Objective: The charter of the Spacecraft Propulsion Subcommittee addresses technical problems and issues of national needs associated with technology applied to space-based primary or auxiliary propulsion. These issues (for both system and component level) include design, development, materials, lifetime, performance, ground testing, flight testing, validation, qualification, spacecraft integration, fabrication processes, standards and cost. Spacecraft propulsion technology issues examined include: chemical propulsion, aerocapture, electric propulsion, nuclear thermal propulsion, propellant management, solar sails, solar thermal propulsion, tether systems, and in-space propulsion infrastructure. Possible applications to these technologies are orbit to orbit transfer, attitude control, non-terrestrial ascent/descent, station keeping, deep space, formation flying, drag makeup and orbital re-phasing.

SPS Mission Areas

The 9th JANNAF Spacecraft Propulsion Subcommittee (SPS) seeks abstracts on the full array of spacecraft propulsion technology interests including electric propulsion, chemical propulsion, micro-thrust propulsion, solar thermal propulsion, nuclear thermal propulsion, aerocapture, solar sails, tether systems, and technologies for the future.

Mission Area I: Chemical Propulsion

Mr. A. Paul Zuttarelli, Air Force Resarch Laboratory / Edwards AFB, CA
Telephone:   (661) 275-6786

Dr. Matthew Deans, NASA Glenn Research Center / Cleveland, OH
Telephone:   (216) 433-6585

Ms. Caitlin A. Bacha, NASA Goddard Space Flight Center / Greenbelt, MD
Telephone:   (301) 286-6217

Papers are invited that cover all areas of chemical propulsion including monopropellant, bipropellant, gel, solid, and hybrid chemical propulsion systems. Some current areas of interest include, but are not limited to, green propellants and propulsion system developments for modern spacecraft and new missions.

Decreased toxicity monopropellant thruster technology development has been of primary interest for spacecraft applications in the last decade. Monopropellant technology is of critical importance to spacecraft operations and principally relies upon catalyst technology.

New propulsion system architecture approaches and technology demonstrations that are being pursued to reduce cost, expand capabilities, and enable new missions are also of significant interest. Also, reuse or modification of existing propulsion systems and components has been an ongoing and emerging area of development where publications are sought. This includes the reuse of heritage components and developments in reusable vehicles, systems, or components.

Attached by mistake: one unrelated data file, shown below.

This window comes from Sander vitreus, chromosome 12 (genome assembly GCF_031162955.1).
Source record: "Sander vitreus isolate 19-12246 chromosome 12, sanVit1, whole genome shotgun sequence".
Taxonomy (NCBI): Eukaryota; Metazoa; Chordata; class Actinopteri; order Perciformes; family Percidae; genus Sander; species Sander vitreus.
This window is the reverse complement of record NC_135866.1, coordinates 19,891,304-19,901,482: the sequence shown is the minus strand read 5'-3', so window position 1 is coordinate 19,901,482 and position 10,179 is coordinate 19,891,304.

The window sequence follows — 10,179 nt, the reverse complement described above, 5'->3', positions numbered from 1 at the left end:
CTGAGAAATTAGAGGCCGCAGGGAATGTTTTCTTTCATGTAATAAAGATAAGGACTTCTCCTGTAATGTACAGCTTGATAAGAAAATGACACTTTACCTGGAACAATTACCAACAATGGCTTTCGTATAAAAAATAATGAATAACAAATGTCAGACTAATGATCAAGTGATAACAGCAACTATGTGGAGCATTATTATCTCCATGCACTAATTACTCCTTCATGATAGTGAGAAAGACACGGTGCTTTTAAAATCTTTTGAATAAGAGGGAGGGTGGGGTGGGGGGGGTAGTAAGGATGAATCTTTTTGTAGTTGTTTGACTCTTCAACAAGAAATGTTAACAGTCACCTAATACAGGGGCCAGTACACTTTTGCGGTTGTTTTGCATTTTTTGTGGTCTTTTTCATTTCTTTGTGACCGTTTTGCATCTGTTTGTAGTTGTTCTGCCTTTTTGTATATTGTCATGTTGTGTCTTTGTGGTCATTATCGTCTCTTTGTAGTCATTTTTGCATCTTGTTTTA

Increasing community knowledge of lessons learned and the relative impact of forthcoming technologies and approaches will support the transition and evolution of these propulsion approaches. Papers are solicited on the following topics of particular interest for sessions supporting spacecraft chemical propulsion:

Propellant Factors -
  • Formulation, pre-cursor considerations, synthesis, and quality control measures
  • Propellant advantages, disadvantages and their impact to operations (ground and flight)
  • Propellant (decreased toxicity and state of the art) storage and management
  • Decomposition, kinetics, and combustion environment impact to materials and duty cycle
  • Impact of propellant impurities on performance including catalytic life
Thruster/Engine/Component Factors -
  • Impact of propellant impurities on delivered performance including catalytic and non-catalytic reactor performance and life
  • Injection technologies and concerns such as propellant atomization or dispersion, including impacts of non-volatile residue accumulation factors and irregular feed
  • Decomposition and ignition means for all areas of chemical propulsion including:
    • Development and performance of alternative catalysts, substrate, and active materials with respect to response and life limiting factors
    • Augmented catalytic and non-catalytic decomposition for monopropellants
  • Developments and issues in the reuse, modernization, and/or requalification of components
  • Integrated performance and operations including:
    • Duty and thermal cycle impacts to response, repeatability, and useful life
    • Relationship of propellant conditions, component design, and ignition factors
    • Relationship of propulsion system conditioning requirements by mission
    • Effectiveness in modeling variation of performance for system design and mission planning
System/Mission Factors -
  • Throttleable and pulsed system delivered performance including combustion stability effects
  • Propulsion system architecture considerations, configuration trades, and mission optimization
  • Propulsion system operations, diagnostics, and failure management
  • Operational condition concerns such as conditioning of propellants and testing of environments
  • Status, infusion viability, and impact of new propulsion technology and pathfinder activities

Mission Area II: Electric Propulsion

Dr. Hani Kamhawi, NASA Glenn Research Center / Cleveland, OH
Telephone:   (216) 977-7435

Dr. Robert B. Lobbia, NASA Jet Propulsion Laboratory / Pasadena, CA
Telephone:   (818) 354-0278

Papers are invited in all areas of electric propulsion (including solar- and nuclear -powered systems). Topics of interest include:

  • Basic Research and Development of Electric Propulsion Thrusters: This area includes physics of electric propulsion processes, thruster technology development, advanced and breakthrough concepts, high-power electric propulsion, hybrid and dual-mode systems using electric propulsion, alternate propellant research, laboratory plasma diagnostic techniques, and electric propulsion ground test facilities effects.
  • Systems Engineering of Electric Propulsion Subsystems: This includes electric propulsion subsystem design, propellant storage and feed systems development, power processing units design and testing and integrated system testing of electric propulsion subsystems.